Netbooks to Avoid
Perhaps the best netbook advice comes in the form of what NOT to buy.
For starters, do not buy a netbook with the right shift key small enough to be a letter key. Also, avoid keyboards that put the right shift key out and to the side of the keyboard. You’ll pull your hair out hitting the wrong keys as you type.
Just as important as the shift key is the BACKSPACE key. Unless you type perfectly every time, chances are that your typing involves hitting several letter keys, and then the backspace key over and over when you change your mind or make a mistake. Test the keyboard in the store and if every time you try and hit backspace you hit F12 or something, find a different model.
Get the biggest hard drive instead of the solid state hard drive, which are smaller and slower than regular hard drives. The supposed benefit of these drives is that if you drop your netbook while it is writing to the disk it wouldn’t corrupt your SSD disk. I can count the number of times this has happened to me or anyone I know in the whole computing industry on one hand with no fingers. If you drop your netbook, hold your breath and hope it works out O.K., because you’re looking at 50/50 either way.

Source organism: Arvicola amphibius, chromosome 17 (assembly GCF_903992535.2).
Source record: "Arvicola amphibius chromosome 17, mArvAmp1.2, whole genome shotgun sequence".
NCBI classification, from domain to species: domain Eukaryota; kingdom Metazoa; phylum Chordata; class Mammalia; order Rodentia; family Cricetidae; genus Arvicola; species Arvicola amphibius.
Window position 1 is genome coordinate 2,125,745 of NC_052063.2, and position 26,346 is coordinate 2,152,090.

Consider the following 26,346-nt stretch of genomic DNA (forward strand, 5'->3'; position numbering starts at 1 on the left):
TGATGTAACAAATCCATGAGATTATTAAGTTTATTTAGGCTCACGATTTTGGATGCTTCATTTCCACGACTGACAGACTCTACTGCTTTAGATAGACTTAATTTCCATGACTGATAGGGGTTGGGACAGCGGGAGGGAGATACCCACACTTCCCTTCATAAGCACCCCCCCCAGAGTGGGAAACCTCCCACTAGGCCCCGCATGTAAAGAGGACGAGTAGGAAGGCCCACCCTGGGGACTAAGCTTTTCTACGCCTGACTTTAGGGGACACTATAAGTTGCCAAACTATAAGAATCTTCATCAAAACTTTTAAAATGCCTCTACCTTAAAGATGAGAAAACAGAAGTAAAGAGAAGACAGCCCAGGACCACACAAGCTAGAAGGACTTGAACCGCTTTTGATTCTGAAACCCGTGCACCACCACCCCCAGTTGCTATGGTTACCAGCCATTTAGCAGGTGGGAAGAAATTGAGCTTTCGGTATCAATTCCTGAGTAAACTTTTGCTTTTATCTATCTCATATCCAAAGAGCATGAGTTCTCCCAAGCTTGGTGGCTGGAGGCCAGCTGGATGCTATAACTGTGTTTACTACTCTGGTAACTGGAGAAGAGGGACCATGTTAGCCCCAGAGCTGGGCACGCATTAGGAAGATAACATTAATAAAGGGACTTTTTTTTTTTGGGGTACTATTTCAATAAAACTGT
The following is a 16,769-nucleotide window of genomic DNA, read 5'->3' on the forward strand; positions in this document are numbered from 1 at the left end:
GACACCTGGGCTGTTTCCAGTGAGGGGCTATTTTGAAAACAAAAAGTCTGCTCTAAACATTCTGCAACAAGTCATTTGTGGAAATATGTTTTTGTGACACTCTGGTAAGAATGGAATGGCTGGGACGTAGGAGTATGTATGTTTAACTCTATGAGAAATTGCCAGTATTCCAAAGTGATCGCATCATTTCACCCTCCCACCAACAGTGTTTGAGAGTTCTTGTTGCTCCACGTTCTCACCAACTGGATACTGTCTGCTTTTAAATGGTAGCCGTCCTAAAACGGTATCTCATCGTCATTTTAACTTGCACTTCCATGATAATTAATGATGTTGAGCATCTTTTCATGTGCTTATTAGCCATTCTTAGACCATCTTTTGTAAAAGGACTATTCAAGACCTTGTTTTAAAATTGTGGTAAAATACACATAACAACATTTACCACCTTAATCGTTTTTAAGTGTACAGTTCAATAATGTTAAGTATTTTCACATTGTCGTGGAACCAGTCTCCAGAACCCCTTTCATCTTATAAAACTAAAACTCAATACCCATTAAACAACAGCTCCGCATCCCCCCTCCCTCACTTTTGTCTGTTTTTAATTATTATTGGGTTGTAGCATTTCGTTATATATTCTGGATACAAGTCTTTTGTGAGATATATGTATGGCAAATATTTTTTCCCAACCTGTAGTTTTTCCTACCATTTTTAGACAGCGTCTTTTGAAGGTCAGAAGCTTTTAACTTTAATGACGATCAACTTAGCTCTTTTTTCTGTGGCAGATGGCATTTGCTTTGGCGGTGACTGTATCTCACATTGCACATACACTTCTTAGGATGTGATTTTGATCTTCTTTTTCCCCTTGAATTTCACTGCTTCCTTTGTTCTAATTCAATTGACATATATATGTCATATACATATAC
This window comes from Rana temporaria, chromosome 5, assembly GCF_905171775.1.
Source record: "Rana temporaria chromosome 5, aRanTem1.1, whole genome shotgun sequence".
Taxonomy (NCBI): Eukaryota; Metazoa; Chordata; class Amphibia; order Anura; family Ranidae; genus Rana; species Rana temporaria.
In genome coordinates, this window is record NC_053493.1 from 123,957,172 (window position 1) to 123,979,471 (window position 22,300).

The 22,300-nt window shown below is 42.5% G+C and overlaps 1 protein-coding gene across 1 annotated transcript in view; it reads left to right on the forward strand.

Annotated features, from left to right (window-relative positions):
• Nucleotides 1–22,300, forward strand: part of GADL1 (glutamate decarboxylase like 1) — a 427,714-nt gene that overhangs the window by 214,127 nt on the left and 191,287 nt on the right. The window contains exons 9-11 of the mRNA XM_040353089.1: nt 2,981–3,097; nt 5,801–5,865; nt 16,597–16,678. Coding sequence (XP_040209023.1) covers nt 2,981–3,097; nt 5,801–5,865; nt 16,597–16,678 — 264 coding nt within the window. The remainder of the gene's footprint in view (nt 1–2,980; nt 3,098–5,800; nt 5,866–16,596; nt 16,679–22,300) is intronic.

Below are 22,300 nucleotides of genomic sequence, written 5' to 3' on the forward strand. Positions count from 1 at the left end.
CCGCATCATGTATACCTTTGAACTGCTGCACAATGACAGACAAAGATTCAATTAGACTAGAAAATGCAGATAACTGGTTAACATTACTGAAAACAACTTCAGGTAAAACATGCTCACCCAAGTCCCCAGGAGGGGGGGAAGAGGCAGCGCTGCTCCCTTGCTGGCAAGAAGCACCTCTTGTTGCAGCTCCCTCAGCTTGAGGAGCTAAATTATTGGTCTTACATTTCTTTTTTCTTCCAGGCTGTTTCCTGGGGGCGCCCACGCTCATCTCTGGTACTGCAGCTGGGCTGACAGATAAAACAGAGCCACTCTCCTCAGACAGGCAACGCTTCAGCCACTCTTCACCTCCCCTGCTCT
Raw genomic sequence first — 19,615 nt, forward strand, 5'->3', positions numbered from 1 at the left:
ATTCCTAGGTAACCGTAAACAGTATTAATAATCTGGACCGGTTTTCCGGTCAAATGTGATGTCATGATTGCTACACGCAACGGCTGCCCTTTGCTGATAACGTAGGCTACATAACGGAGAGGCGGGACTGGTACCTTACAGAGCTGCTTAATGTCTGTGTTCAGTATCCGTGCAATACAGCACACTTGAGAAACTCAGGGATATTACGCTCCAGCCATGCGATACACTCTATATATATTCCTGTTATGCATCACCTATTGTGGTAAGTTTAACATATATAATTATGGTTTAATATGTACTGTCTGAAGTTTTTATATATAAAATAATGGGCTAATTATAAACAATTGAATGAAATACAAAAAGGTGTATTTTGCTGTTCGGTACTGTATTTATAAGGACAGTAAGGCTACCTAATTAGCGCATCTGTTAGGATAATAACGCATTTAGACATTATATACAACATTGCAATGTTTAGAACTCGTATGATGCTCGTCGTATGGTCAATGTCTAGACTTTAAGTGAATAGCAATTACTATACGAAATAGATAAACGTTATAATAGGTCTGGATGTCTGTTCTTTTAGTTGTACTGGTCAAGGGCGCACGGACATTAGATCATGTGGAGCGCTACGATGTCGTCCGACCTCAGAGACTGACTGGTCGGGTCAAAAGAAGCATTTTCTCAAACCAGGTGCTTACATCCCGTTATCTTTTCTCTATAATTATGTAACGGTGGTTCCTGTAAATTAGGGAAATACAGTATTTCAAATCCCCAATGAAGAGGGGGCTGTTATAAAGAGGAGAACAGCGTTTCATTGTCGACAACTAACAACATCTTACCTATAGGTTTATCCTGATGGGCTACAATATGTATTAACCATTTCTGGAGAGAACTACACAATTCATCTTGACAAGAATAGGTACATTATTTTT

Finally, stick with the lower priced netbooks. A quick search around the Internet about what to do with older netbooks should convince you that these things are disposable. If Microsoft sticks to its guns on pricing and sizing, you won’t ever get to upgrade to Windows 7 (unless you shell out 25% to 50% of the purchase price for a new low-cost netbook), especially if it comes with a screen bigger than the maximum allowable 10.1".
Don’t forget, 1GB of RAM is obsolete already in all other machine segments. Would you consider buying a laptop with 1GB of RAM? In other words, these netbooks are already dragging the minimum hardware requirements along, software isn’t waiting, and since most of these units are not upgradeable, you’re just flushing money down the drain by buying an expensive notebook.